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My second wartime submarine was USS TILEFISH. She was on the building ways at Mare Island Navy Yard, Vallejo, CA, when I was the first crew member to report in the fall of 1943. I attended her launching and, as chief engineer, participated in the three month completion and outfitting period. The officer ordered to command, failed to appear when expected, we learned later that he was on a boat presumed lost. A new C.O. finally showed up, Commander Myers Keithly, well experienced as exec of Tunny on several patrols. He was a professional and affable skipper, well respected and liked by his crew. Five of the eight officers aboard were qualified in submarines, but only four of us (skipper, executive officer, a newly commissioned ex-enlisted officer, and myself) had any war patrol experience. Three of the others were fresh out of Sub School. Only about a third of the enlisted personnel had any patrol experience. The quickened submarine building program was having its effect on the experience level of most submarine crews.

The building period afforded opportunity for welcome recreation in nearby San Francisco. One interesting diversion for us was attending dinners at Mom Chung’s home. Mom was a Chinese-American surgeon who practiced in San Francisco. Some of her patients and good friends were leading lights in the entertainment world. Early in the war, she had adopted a group of naval aviators, known as Mom Chung’s Fair Haired Bastards. A similar organization of bastard son submariners soon followed, which she called her Golden Dolphins. The principal activity was a periodic Sunday night dinner Mom cooked at her home for her invited adopted sons and their spouses or dates. The several times my wife and I attended these dinners, there were 30.35 well-fed guests. Occasionally, a celebrity or two appeared. I recall the pleasure of meeting Andre Kostelanetz and his wife, Lily Pons, at one dinner. After several such dinners, I was formally adopted by Mom and presented a ring and a certificate of membership. She doted on her sons (even in the years after the war). However, the dotage ended at the end of each meal-her bastard sons were required to wash and dry mounds of dishes while all other guests chatted and enjoyed after-dinner drinks.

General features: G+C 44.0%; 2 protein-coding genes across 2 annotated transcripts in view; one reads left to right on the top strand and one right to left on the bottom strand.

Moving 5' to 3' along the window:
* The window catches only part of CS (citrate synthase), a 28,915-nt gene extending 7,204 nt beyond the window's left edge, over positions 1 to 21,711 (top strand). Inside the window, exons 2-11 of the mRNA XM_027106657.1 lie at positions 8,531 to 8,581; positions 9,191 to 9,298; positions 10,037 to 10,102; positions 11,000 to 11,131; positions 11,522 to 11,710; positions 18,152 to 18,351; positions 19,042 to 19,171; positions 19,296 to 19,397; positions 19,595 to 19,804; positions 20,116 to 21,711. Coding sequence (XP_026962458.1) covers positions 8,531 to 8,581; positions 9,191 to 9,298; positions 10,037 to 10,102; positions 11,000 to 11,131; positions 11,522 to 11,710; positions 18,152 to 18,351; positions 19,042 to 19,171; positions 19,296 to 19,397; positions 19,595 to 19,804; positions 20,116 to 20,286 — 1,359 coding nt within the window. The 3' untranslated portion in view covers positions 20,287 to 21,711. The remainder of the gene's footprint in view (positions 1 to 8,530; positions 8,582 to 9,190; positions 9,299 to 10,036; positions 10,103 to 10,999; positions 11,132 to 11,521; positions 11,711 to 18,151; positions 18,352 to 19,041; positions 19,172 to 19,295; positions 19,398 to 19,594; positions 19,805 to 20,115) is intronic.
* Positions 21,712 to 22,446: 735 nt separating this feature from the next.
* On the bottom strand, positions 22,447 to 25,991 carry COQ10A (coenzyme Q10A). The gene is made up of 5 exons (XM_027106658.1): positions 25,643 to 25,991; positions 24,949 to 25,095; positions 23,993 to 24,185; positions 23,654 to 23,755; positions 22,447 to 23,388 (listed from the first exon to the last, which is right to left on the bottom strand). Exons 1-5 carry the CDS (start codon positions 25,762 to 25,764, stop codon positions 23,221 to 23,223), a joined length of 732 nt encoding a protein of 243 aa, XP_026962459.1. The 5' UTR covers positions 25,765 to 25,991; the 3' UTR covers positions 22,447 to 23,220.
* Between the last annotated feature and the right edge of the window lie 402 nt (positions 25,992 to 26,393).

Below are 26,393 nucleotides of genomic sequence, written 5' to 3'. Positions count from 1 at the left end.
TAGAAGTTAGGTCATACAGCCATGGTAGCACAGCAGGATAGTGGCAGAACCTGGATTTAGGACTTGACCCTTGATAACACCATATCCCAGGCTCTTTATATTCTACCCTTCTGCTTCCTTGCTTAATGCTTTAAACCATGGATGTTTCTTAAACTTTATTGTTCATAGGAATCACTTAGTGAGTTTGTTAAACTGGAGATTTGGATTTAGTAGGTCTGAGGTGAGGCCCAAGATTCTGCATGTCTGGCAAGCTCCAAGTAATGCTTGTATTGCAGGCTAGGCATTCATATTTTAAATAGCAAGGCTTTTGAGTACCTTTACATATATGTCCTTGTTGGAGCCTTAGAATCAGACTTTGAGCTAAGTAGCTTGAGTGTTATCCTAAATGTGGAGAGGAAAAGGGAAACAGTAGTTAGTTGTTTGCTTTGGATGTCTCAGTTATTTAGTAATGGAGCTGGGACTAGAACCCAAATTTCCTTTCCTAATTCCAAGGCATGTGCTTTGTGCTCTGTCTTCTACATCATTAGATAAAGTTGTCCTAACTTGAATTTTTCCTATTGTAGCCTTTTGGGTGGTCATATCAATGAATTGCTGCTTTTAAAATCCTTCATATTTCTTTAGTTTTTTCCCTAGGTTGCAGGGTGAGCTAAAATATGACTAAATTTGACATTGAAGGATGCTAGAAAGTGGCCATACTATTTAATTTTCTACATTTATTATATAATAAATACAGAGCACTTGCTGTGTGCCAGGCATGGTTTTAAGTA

At the end of TILEFISH’s Mare Island post¬∑commissioning period, we had a short trial and torpedo attack training session in the San Diego area. Then on to Pearl Harbor. There, our executive officer was reassigned and I was designated to relieve him. We trained for two weeks at sea out of Pearl, including making repeated night surface mock attacks against U.S. convoys on their way to Oahu from the mainland. One of the exec’s duties was ship’s navigator. Towards the end of one such convoy attack exercise, I had difficulty establishing our position. The constant rainy weather, frequent diving, many course and speed changes, and lack of any star or sun sights made my dead reckoning position worthless. Fortunately, the last night on the way back to Pearl, a passing merchantman saved my bacon by blinking his position to us by signal gun. Actually, once I got the hang of it, I loved navigation, particularly the challenge posed when taking star sights with a sextant in the dark of night on the surface when the horizon was barely visible.

The first TILEFISH patrol began on departure from Pearl in April 1944. We headed for a patrol area east of Honshu, the Japanese main island. We sighted many enemy aircraft but found few torpedo targets. We were hampered by failure of our fathometer, periscope fogging, and continually overcast weather which ruled out celestial navigation. We attacked one small convoy, sinking a troop transport. Diving amid the sounds of explosions, we inadvertently took on a large amount of water, making a hair· raising dive to 580 feet, considerably below our designed test depth. We evaded the inevitable depth charge attack.

After our first patrol, we refitted at Majuro Atoll, now a U.S. base in the Marshall Islands. We moored alongside an anchored submarine tender for two weeks as a designated tender refit crew took over repair and replenishing tasks. A complete submarine rest camp had been set up on a small island in the atoll. The life at the rest camp was uneventful, but with plenty of barbecues, beer, baseball, and swimming. There was little else to do except read and relax in our quonset hut village. It was rumored that Navy nurses were quartered on a nearby atoll-we never saw them. What we did see were plenty of movies.